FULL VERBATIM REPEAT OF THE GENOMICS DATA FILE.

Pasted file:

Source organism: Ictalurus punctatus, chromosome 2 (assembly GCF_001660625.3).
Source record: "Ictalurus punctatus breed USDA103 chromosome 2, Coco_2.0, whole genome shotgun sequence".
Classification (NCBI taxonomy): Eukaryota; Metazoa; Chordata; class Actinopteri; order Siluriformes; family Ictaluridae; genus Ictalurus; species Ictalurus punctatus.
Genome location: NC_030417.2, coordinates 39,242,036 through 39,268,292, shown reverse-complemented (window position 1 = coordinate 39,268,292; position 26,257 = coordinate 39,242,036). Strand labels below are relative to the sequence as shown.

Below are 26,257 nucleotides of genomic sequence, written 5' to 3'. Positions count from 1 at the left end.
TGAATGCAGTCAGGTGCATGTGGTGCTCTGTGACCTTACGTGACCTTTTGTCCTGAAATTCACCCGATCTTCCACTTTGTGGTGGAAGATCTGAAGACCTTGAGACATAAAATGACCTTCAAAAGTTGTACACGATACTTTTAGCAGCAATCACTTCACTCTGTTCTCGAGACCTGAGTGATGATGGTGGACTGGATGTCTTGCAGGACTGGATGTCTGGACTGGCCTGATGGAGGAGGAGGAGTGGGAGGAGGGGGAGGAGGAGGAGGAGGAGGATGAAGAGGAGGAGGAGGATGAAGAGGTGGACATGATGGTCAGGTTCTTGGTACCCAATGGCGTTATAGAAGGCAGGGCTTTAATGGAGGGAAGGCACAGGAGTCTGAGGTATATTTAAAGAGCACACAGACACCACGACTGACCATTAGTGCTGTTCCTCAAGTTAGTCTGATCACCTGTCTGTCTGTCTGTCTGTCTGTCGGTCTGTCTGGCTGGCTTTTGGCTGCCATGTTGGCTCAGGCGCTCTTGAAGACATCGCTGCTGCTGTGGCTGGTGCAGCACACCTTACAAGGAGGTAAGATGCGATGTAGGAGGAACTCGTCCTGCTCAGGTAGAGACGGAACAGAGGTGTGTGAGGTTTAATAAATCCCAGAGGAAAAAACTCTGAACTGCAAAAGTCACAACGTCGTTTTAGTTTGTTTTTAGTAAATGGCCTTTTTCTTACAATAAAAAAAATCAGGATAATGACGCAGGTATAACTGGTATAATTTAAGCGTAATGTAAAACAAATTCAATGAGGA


Source organism: Ictalurus punctatus, chromosome 2 (assembly GCF_001660625.3).
Source record: "Ictalurus punctatus breed USDA103 chromosome 2, Coco_2.0, whole genome shotgun sequence".
Classification (NCBI taxonomy): Eukaryota; Metazoa; Chordata; class Actinopteri; order Siluriformes; family Ictaluridae; genus Ictalurus; species Ictalurus punctatus.
Genome location: NC_030417.2, coordinates 39,242,036 through 39,268,292, shown reverse-complemented (window position 1 = coordinate 39,268,292; position 26,257 = coordinate 39,242,036). Strand labels below are relative to the sequence as shown.

Below are 26,257 nucleotides of genomic sequence, written 5' to 3'. Positions count from 1 at the left end.
TGAATGCAGTCAGGTGCATGTGGTGCTCTGTGACCTTACGTGACCTTTTGTCCTGAAATTCACCCGATCTTCCACTTTGTGGTGGAAGATCTGAAGACCTTGAGACATAAAATGACCTTCAAAAGTTGTACACGATACTTTTAGCAGCAATCACTTCACTCTGTTCTCGAGACCTGAGTGATGATGGTGGACTGGATGTCTTGCAGGACTGGATGTCTGGACTGGCCTGATGGAGGAGGAGGAGTGGGAGGAGGGGGAGGAGGAGGAGGAGGAGGATGAAGAGGAGGAGGAGGATGAAGAGGTGGACATGATGGTCAGGTTCTTGGTACCCAATGGCGTTATAGAAGGCAGGGCTTTAATGGAGGGAAGGCACAGGAGTCTGAGGTATATTTAAAGAGCACACAGACACCACGACTGACCATTAGTGCTGTTCCTCAAGTTAGTCTGATCACCTGTCTGTCTGTCTGTCTGTCTGTCGGTCTGTCTGGCTGGCTTTTGGCTGCCATGTTGGCTCAGGCGCTCTTGAAGACATCGCTGCTGCTGTGGCTGGTGCAGCACACCTTACAAGGAGGTAAGATGCGATGTAGGAGGAACTCGTCCTGCTCAGGTAGAGACGGAACAGAGGTGTGTGAGGTTTAATAAATCCCAGAGGAAAAAACTCTGAACTGCAAAAGTCACAACGTCGTTTTAGTTTGTTTTTAGTAAATGGCCTTTTTCTTACAATAAAAAAAATCAGGATAATGACGCAGGTATAACTGGTATAATTTAAGCGTAATGTAAAACAAATTCAATGAGGA